Shop Doubles Production Capacity with Robotic Machine Tending
In an unusual case of workers pleading for the adoption of machine-tending robots, Fusion OEM has realized great increases in capacity while freeing up machinists to more complex tasks.
In a time when concern about robots replacing human labor is common, it’s less common to hear stories about shop employees advocating for robots to their managers. That is Fusion OEM’s story. An effort led by employees resulted in the adoption of multiple Universal Robots with end effectors from Robotiq, lowering job costs.
Always looking for inspiration from his peers in the industry, Fusion’s head machinist, Davin Erickson, had been following CNC machining channels on Instagram and YouTube for years. He was impressed when he first saw a robot operating a machine without caging. Given the shop’s difficulties finding and hiring new employees as well as its past experiences with bulky industrial robots, Mr. Erickson’s interest remained piqued.
Robotiq’s Dual-Hand-E adaptive grippers move machined parts from one vise to another in one of Fusion OEM’s 14 CNC machines.
“We then began to see these collaborative robots everywhere on social media and at trade shows,” he recalls. “We tried to convince our CEO that this would be great for our factory. It took a few tries, but since it was very difficult to find good human help around here, we finally welcomed our first robot in the summer of 2018.”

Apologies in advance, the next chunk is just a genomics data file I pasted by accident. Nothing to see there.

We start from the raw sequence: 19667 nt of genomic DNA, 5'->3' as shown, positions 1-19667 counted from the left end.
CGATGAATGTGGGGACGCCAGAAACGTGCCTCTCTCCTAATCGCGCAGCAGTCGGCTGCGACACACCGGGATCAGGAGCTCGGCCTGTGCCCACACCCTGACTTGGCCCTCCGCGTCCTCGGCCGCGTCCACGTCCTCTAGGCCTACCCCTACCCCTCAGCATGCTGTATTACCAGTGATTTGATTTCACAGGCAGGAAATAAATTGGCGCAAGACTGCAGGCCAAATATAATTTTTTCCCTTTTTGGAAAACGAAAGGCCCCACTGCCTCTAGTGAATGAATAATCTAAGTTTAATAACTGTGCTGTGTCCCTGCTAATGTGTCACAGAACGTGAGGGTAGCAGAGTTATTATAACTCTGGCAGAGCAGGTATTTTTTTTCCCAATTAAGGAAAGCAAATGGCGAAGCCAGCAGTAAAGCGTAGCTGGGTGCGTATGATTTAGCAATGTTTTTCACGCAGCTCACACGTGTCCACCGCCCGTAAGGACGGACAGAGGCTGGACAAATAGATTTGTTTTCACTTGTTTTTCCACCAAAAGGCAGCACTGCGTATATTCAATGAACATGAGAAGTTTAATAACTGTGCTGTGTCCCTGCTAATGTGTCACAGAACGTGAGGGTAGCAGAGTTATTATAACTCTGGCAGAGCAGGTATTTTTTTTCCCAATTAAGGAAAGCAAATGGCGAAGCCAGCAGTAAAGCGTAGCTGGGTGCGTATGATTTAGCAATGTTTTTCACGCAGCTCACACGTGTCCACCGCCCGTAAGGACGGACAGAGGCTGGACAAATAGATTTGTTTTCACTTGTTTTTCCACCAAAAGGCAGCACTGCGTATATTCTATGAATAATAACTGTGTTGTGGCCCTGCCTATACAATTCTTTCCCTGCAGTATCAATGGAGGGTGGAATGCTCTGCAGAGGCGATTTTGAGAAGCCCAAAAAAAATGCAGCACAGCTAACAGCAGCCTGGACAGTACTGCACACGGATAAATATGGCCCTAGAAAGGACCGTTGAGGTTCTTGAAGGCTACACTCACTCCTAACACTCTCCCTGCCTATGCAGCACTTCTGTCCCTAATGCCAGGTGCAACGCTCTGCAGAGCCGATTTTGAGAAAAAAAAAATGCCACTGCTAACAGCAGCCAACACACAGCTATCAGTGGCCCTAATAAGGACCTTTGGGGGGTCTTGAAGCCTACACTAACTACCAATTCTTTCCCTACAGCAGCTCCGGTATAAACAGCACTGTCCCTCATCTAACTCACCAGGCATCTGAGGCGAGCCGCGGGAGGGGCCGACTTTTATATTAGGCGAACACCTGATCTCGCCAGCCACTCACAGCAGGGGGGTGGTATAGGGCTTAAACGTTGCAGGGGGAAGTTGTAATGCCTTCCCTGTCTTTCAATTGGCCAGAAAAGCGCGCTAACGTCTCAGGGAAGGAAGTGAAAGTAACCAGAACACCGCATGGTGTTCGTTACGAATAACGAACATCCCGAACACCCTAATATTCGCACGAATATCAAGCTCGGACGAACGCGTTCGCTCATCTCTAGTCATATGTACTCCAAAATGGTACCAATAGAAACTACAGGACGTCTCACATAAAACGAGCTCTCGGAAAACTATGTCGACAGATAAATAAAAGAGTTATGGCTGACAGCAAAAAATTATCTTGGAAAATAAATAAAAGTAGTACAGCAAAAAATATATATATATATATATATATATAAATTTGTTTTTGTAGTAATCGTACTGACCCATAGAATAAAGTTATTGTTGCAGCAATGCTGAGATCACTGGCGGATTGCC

Automating Machine-Tending Operations
Empowering his people is what made CEO Craig Zoberis decide to go ahead with Universal Robots and Robotiq as partners for the shop’s collaborative robotics project. Mr. Zoberis remembers reading “Lean Robotics,” a book by Robotiq CEO and co-founder Samuel Bouchard. He describes one of the arguments of the book: that robots help fulfill human labor potential. “Instead of having our staff loading and unloading machines every 10 minutes, they can focus on machine programming and any other value-added tasks,” he says.
Four robots were deployed at Fusion OEM within less than a year. The automated application runs as follows:
- A UR5e or UR10e robot arm uses Robotiq’s Hand-E adaptive gripper (single or dual setup) to pick up a part presented on a custom nesting system.
- The gripper opens the door and inserts the part into the chucking system using Robotiq’s Force Copilot software.
- The robot then closes the door and sends a signal to the machine to start the cycle.
A Universal Robots UR10e closes the door of a machining center.
The Hand-E adaptive gripper is designed for precise part insertion with customizable fingertips. “We’re able to connect the grippers directly to the robot’s wrist, get feedback on position and force, and know if there’s a part where there should be one and if it’s the right part,” says R&D Manager Stephen Milchuck, who only needed a few minutes to begin operating the Hand-E with its software interface when he first tried it.
Fusion OEM customized one of its two gripper’s fingertips and mounted them on the Hand-E’s custom fingertips sliders in a just few minutes.